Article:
Tag Archives: Menopause

I’m Hormoanal

6 Feb

My sincere intention to blog weekly fell by the wayside due to ongoing health issues (annoying but not calamitous); but this is something I must share:

My first* collection is published tomorrow, February 7th, by Matthew James Publishing.

*Ever the optimist

According to MJP, my 

signature biting wit and incredible relatability will have you laughing one minute and sympathising the next.

I can live with that. And with this, in particular: 

This collection of sharp, confident, and witty feminist poetry is the voice of the everyday woman putting the world to rights and deserves to be read by everyone.


To celebrate its publication, I’m having a book launch at Stockport War Memorial Art Gallery on Saturday 9th, from 2-4pm, to which every single person I know or have ever known is invited. (I’m also hosting a free writing workshop beforehand, but I’m sad/happy to report that it’s fully booked.)Image result for stockport art gallery

MJP have made two of my dreams come true: ‘Publish a book’ has finally been crossed off my bucket list, but a long held desire can now safely be admitted to: when studying A Level English at the local college back in 1998, I came across a video in the library on the sublime poet Grace Nichols. It followed her around as she did various things like readings and visiting interesting places, and there is a moment when she shows her passport at border control, and her occupation is described as ‘poet’. That moment resonated with me, such that I longed to be able describe my own occupation as ‘poet’.

Though I don’t claim to be in the same league as Ms Nichols, from tomorrow, I can.

Author copies! Did you know they give you some for free??

The book is lighthearted and accessible, especially to those with no interest in poetry.

I’m offering a free copy to the person who leaves the best menopause joke in the comments (closing date February 28th 2019). I’ll post to anywhere in the world. The Hub will judge, for two reasons: it’s fun to make him squirm; and he is notorious for barely cracking a smile at what I think is hilarious. If you can make him laugh, you win.

Finally, a taster: here’s the title poem:

Flushed Away

8 Jun

To My Children: I’d tell you to stop reading now but one day you’ll have menopausal wives and I want you to be understanding husbands, like your father, so have at it.

Image result for menopause funny

I have gone from being peri-menopausal to very menopausal, and last Sunday I had to leave church halfway through the service because I had one hot flush after another; so many that I was sweating bobbers, as we say here oop north.


What is a bobber?

According to Google:

a person who rides on a bobsleigh.
a float used in angling.

So, the menopause is causing elite sportsmen in weird clothing to cascade down my person?  Sounds fishy to me; and not at all the sort of thing I want to be bothered with in the middle of a woman-made heatwave.

Image result for menopause funny

Back to my story: there I was, sweating for Africa, even though our usual British summer plays more like an African winter – or a British winter, come to that: central heating on in June?  Go for it.

I was feeling ill and extremely ill tempered; so I left church.  I’m afraid the menopause is going to make me an atheist.

I know they call it ‘the change’ but that isn’t the kind of change I expected.

I have to tell you – hot flushes…I’m not a fan.  Though I’m thinking of investing in a fan.  Maybe even a fan company.  Or an air conditioning company; or an ice company.  I’m surprised these companies aren’t all run by women of a certain age.  My age.

Trust me, we don’t need to worry about a New Ice Age: just put a bunch of menopausal women at the front of the line, give ’em a cup of tea, and let ’em have at nature.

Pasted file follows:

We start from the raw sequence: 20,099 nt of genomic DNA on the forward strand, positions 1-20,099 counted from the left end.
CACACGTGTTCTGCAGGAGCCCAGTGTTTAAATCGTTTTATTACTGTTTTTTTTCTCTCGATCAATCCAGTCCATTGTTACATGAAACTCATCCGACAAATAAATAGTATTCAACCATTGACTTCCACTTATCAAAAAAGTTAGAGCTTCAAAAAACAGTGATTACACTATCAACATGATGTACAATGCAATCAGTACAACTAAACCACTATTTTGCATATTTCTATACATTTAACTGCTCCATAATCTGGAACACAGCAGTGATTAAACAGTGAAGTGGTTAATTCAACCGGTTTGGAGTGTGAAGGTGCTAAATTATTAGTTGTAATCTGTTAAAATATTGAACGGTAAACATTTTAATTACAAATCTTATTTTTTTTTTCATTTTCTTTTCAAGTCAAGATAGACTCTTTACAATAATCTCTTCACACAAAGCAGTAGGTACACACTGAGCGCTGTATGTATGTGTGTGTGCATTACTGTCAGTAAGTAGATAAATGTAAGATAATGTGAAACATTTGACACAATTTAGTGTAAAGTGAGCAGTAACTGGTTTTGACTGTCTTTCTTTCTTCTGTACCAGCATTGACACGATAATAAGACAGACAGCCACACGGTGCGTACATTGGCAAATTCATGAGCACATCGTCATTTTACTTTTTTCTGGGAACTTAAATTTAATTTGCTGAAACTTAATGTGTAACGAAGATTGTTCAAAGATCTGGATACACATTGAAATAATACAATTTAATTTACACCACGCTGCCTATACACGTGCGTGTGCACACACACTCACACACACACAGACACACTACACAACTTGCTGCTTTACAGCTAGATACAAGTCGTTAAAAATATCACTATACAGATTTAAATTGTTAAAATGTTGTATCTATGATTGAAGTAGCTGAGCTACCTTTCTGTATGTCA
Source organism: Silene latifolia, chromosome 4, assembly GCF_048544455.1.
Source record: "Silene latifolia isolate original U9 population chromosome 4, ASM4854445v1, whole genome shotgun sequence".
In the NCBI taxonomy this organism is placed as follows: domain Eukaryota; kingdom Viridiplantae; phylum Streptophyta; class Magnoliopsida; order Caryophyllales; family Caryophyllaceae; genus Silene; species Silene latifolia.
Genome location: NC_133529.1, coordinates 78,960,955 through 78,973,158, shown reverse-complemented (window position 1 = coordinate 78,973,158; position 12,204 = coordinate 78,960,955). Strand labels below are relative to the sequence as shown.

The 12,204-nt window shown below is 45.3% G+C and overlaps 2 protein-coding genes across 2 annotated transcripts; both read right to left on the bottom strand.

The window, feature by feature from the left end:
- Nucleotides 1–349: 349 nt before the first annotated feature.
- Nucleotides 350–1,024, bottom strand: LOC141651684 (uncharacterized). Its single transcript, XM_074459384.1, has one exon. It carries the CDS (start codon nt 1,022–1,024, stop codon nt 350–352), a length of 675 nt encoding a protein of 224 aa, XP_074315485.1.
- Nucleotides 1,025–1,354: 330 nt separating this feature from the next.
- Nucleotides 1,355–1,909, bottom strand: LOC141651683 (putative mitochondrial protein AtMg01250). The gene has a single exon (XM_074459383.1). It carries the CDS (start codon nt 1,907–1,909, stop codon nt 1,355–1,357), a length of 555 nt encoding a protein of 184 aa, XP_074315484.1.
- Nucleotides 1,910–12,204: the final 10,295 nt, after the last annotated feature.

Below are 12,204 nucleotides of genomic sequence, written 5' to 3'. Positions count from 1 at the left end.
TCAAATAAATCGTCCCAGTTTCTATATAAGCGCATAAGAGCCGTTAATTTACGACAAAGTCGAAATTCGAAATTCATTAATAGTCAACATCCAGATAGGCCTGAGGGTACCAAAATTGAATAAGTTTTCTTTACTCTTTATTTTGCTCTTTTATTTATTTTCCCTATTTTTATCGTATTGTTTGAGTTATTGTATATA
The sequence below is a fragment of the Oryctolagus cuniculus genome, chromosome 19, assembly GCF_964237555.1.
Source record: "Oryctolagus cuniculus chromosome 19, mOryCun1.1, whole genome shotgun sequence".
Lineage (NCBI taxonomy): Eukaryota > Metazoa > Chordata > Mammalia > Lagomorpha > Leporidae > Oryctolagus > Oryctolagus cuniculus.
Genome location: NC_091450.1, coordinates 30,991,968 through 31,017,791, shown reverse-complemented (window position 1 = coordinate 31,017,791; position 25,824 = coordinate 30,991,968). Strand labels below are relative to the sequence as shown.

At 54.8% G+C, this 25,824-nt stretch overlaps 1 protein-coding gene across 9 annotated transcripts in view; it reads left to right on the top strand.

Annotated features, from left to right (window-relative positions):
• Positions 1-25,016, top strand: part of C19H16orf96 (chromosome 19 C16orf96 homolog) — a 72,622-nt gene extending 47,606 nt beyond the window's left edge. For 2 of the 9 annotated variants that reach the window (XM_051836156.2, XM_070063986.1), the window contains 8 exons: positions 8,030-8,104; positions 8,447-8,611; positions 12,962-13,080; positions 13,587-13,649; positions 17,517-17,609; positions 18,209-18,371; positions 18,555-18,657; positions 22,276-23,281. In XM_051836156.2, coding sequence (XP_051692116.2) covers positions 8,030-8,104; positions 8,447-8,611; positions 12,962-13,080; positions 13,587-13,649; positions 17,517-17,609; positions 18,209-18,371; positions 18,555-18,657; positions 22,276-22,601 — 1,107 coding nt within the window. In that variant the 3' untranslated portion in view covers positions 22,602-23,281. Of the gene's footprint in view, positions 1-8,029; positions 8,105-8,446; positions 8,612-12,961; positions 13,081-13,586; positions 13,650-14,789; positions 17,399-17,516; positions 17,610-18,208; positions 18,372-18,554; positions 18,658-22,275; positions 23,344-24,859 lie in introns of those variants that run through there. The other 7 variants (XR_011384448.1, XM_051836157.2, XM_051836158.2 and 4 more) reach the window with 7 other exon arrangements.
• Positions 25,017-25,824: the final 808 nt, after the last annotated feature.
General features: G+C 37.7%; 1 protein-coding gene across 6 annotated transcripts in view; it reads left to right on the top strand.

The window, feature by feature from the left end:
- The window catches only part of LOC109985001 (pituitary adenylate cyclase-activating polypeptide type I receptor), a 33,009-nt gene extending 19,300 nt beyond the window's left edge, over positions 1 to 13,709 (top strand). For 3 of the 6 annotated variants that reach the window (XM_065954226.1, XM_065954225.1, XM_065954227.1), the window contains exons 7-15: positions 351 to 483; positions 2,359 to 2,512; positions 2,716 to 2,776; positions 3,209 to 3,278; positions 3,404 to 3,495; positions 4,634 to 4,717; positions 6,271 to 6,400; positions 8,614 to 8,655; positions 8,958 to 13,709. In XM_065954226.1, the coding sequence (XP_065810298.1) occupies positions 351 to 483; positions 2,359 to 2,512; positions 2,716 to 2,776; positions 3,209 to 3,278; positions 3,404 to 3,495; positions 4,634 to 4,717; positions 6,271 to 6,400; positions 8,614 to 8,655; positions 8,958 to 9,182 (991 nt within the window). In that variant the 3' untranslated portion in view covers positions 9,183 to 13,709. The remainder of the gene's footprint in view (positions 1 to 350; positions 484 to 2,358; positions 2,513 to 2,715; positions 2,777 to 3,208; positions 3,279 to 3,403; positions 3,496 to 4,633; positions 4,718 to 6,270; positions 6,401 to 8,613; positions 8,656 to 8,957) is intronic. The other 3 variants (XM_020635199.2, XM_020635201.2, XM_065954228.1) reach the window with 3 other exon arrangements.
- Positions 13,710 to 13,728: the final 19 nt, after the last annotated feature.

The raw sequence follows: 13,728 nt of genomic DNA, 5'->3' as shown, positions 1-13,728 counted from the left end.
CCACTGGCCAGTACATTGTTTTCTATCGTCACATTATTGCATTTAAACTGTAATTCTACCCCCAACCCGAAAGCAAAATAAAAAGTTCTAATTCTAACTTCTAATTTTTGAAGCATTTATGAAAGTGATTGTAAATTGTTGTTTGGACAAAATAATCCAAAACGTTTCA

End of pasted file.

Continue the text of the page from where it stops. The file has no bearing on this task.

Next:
And then bring on the HRT.  Please!

Image result for menopause funny


I Stink Like Joey Tribbiani

5 Aug

Image from tumblr*

*Don’t those people know how to spell?

I have reached a point in my life – boys, you may want to look away now – when <whisper it> certain changes have begun to happen.

They are not particularly pleasant, though some make the men in my house run for cover, but they are not, so far, too dreadful.

Apart from one thing, which no one ever told me might happen (everyone run for cover now) – I stink.  I stink like Joey Tribbiani after three days’ fishing, no showers, fifteen hours’ sleep-catch-up in his clothes (I’m re-watching Friends).  I stink so bad, Charlton Heston offered me the use of his shower.

Friends (real friends; not fictional ones.  I’m menopausal, not crazy.  Though I’ve heard it’s hard for husbands to tell the difference) give me empathy and advice; my family give me a wide berth; Dictionary.com weighed in with today’s Word of the Day to explain what’s happening: it’s called hyperhidrosis, aka excessive sweating (I accidentally typed ‘excessive seating’.  I hear weight gain is another symptom).

But here’s the weird part – I only sweat in ONE ARMPIT.  I only stink in one armpit.

What’s that about?

The same armpit also burns in a mild way when I apply deodorant; though that may come from rubbing the pit raw in an effort to remove the stench.

Only half my body is affected by the change.  Is that why they call it perimenopause?

Male readers, I suggest you unsubscribe now.  The next five years are not going to be pretty.  And it’s all your fault.  Take the Hub with you while you’re at it.  

He’s begging you.


Joke 837

8 Jul
Overheard at the Garden Cafe Nectar Bar

Overheard at the Garden Cafe Nectar Bar (Photo credit: Graela)

Q: What’s the difference between a pit bull and a woman in menopause?

A: Lipstick


Q: What’s 10 times worse than a woman in menopause?

A: Two women in menopause.


Q: Which is scarier, a puppy or a rational woman in menopause?

A: A puppy, because a rational woman in menopause doesn’t really exist.


Q: What’s the quickest way for a man to end up sleeping on the couch?

A: Forgetting to erase his internet history after reading menopause jokes…


From jokes4us.


Joke 147

18 Aug

This one is courtesy of Sarsm.

The Hormone Hostage

The Hormone Hostage knows that there are days in the month when all a man has to do is open his mouth to take his life into his hands. 

DANGEROUS: What’s for dinner?
SAFER: Can I help you with dinner?
SAFEST: Where would you like to go for dinner?
ULTRASAFE: Here, have some chocolate.

DANGEROUS: Are you wearing that?
SAFER: Gee, you look good in brown.
SAFEST: WOW! Look at you!
ULTRASAFE: Here, have some chocolate.